The findings informed our practice related to the program in several ways. We synthesized information from students and facilitators to inform our evaluation of the overall LIR program. The findings indicated that facilitators felt underprepared after training, and they did not feel there were enough “check ins” with program staff over the six weeks. Additionally, some facilitators expressed concerns about their co-facilitator. Thereby, we made adjustments to facilitator selection and training to better meet the needs of the faciliators and, in turn, the overall student experience. Some facilitators had modifications and adjunct responsibilities added to their assistantships for spring semester they did not anticipate, which prevented them from devoting the necessary time to LIR as projected at the time of application. Accordingly, the dates/times of LIR sessions were modified to accommodate facilitator’s commitments and afford them time to prepare so they are not rushing from their assistantships or classes to teach their LIR session. In addition, checking in during week three with facilitators face to face as opposed to electronically has also been implemented as both a measure of accountability and for an evaluative component for practicum students. Finally, it was concluded that newer facilitators would be paired with someone who has either been an LIR facilitator before or has extensive facilitation and/or teaching experience.
The findings led us to reexamine the learning outcomes of the program. Currently learning outcomes were broad in nature. These outcomes were reconfigured to be more specific, measurable, and congruent with the evaluative tools. Rather than stating LIR participants will be more proficient in their knowledge of the five outcome areas, we have more detailed outcomes for which we assess the effectiveness of the LIR section and program as a whole based on participant responses in the LIR post-test evaluation. Learning outcomes were also established for the facilitator training program based upon feedback identified in the facilitator evaluation. These outcomes are also measurable and congruent with our evaluation tools. In essence, we have examined the results and made training and programmatic adjustments to address concerns and make the LIR program even stronger. Modifications made over time to the LIR program will continue to evolve and help meet objectives to provide residential students with a campus involvement opportunity, meet established student leaders, recognize their leadership potential, and have fun while enhancing personal leadership abilities.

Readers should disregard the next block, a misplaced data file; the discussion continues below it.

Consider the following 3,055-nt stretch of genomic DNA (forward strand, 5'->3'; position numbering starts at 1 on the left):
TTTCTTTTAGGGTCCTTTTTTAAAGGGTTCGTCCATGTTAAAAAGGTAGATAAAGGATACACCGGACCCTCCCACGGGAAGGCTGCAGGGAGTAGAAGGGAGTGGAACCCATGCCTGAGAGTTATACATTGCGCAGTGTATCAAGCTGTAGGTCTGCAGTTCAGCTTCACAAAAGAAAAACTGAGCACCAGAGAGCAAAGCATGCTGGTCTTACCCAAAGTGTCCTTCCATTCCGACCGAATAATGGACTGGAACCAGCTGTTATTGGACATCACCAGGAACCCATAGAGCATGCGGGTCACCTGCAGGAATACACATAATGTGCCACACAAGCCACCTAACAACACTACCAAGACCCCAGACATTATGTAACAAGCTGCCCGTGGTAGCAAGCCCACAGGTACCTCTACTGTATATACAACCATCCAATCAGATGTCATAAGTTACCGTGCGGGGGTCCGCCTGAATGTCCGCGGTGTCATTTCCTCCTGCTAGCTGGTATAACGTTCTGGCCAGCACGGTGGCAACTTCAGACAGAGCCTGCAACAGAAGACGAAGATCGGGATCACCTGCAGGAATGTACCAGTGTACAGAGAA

The process of assessing a programmatic initiative for the purpose of continuous improvement proved to be a learning experience. Through this experience, I learned how to consult with others unfamiliar with drawing connections between learning outcomes and assessment and how to learn from constructive feedback to strengthen a program. Though there were many evaluative components to this program, each served a purpose and provided a more complete understanding of the LIR experience. When undertaking such an assessment initiative with a similar type of program, it is important to begin with the end in mind. Upon creating learning outcomes, it is also important to consider how you will gauge the effectiveness of your program, what type of evaluation tools will best provide you with usable feedback, and have an implementation plan after reviewing findings. Furthermore, working collaboratively with others and taking a few moments to explain the assessment process to others is beneficial. Conducting a comprehensive assessment of a program may seem time consuming initially, but in the end taking the time to carefully plan and incorporate others in to the assessment process will further enhance the assessment itself and the overall experience for students.
Sherry L. Early is a doctoral student and assistant to the chair
in the higher education administration program at Bowling Green State University.